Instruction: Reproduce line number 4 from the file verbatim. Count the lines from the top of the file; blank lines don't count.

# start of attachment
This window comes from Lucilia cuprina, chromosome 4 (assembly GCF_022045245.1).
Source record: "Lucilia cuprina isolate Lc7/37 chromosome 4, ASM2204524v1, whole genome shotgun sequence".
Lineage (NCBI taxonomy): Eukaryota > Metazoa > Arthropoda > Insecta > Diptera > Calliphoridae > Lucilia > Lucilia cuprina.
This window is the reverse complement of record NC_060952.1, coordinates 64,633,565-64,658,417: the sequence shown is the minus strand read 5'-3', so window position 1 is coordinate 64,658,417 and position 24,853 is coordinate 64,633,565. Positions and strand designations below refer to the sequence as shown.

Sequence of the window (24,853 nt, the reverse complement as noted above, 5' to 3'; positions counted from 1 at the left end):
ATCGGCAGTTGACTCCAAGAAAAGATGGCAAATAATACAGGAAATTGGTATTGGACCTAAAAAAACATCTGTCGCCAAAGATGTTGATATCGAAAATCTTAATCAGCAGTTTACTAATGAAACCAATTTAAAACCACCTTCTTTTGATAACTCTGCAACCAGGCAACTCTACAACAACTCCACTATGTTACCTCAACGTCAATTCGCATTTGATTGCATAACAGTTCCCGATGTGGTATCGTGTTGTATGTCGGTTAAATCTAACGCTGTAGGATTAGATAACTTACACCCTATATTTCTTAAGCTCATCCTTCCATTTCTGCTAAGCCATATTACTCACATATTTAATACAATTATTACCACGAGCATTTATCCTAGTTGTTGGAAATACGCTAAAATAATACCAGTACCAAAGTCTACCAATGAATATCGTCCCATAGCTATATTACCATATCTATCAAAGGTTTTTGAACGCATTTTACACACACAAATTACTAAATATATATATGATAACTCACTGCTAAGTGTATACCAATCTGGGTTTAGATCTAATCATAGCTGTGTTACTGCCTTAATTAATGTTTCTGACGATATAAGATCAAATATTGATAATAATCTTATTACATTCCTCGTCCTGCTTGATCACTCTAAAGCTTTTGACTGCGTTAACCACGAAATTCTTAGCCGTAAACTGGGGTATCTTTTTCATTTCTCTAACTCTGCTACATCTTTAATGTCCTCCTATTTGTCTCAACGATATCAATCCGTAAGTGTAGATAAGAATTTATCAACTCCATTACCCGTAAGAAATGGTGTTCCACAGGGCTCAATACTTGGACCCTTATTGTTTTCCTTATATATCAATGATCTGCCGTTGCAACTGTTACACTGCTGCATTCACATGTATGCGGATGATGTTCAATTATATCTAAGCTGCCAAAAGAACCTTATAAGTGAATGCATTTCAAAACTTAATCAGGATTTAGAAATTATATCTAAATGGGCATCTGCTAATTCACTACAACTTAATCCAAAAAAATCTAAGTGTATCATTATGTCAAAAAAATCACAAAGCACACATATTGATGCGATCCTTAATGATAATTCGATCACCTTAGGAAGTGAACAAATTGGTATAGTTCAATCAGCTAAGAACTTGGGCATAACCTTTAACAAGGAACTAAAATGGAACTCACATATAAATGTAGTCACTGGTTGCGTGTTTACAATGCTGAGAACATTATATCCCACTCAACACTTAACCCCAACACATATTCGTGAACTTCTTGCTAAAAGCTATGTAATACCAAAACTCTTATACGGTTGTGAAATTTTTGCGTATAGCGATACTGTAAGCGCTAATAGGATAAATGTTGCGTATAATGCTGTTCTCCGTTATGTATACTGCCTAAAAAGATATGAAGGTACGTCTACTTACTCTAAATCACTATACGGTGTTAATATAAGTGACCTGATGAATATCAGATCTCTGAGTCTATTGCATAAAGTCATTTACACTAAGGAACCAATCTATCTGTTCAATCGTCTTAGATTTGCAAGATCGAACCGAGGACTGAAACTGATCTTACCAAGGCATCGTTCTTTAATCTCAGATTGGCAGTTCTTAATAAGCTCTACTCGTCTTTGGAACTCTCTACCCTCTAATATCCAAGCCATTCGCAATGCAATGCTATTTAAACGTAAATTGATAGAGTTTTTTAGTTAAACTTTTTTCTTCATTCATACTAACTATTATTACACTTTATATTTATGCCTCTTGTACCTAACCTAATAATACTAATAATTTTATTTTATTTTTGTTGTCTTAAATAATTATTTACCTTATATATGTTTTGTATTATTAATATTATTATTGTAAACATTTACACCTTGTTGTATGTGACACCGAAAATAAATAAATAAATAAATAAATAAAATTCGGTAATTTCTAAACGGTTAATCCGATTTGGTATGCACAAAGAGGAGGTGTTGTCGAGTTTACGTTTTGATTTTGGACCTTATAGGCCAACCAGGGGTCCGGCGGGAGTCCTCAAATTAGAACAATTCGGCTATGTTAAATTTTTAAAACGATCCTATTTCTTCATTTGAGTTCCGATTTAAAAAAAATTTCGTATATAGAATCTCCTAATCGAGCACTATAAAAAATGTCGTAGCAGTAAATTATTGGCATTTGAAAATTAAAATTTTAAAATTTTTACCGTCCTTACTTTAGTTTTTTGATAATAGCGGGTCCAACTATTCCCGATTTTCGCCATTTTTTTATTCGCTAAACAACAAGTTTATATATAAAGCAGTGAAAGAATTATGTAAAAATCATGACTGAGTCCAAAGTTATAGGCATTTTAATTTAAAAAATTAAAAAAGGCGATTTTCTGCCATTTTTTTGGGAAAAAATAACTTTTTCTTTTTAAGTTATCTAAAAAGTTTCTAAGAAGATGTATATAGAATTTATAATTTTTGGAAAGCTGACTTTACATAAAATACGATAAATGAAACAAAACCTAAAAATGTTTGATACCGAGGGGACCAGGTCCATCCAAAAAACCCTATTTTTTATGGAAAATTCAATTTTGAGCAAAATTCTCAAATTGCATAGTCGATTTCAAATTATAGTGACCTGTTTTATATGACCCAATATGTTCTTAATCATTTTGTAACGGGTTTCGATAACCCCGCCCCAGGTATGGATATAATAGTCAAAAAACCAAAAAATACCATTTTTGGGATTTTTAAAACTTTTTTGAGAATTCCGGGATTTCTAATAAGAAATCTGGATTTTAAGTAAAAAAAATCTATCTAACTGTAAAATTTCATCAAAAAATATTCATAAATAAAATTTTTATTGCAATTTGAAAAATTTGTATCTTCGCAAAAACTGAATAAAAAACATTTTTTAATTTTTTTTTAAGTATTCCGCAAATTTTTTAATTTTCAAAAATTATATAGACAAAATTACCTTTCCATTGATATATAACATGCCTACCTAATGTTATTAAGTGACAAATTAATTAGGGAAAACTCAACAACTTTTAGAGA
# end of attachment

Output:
This window is the reverse complement of record NC_060952.1, coordinates 64,633,565-64,658,417: the sequence shown is the minus strand read 5'-3', so window position 1 is coordinate 64,658,417 and position 24,853 is coordinate 64,633,565. Positions and strand designations below refer to the sequence as shown.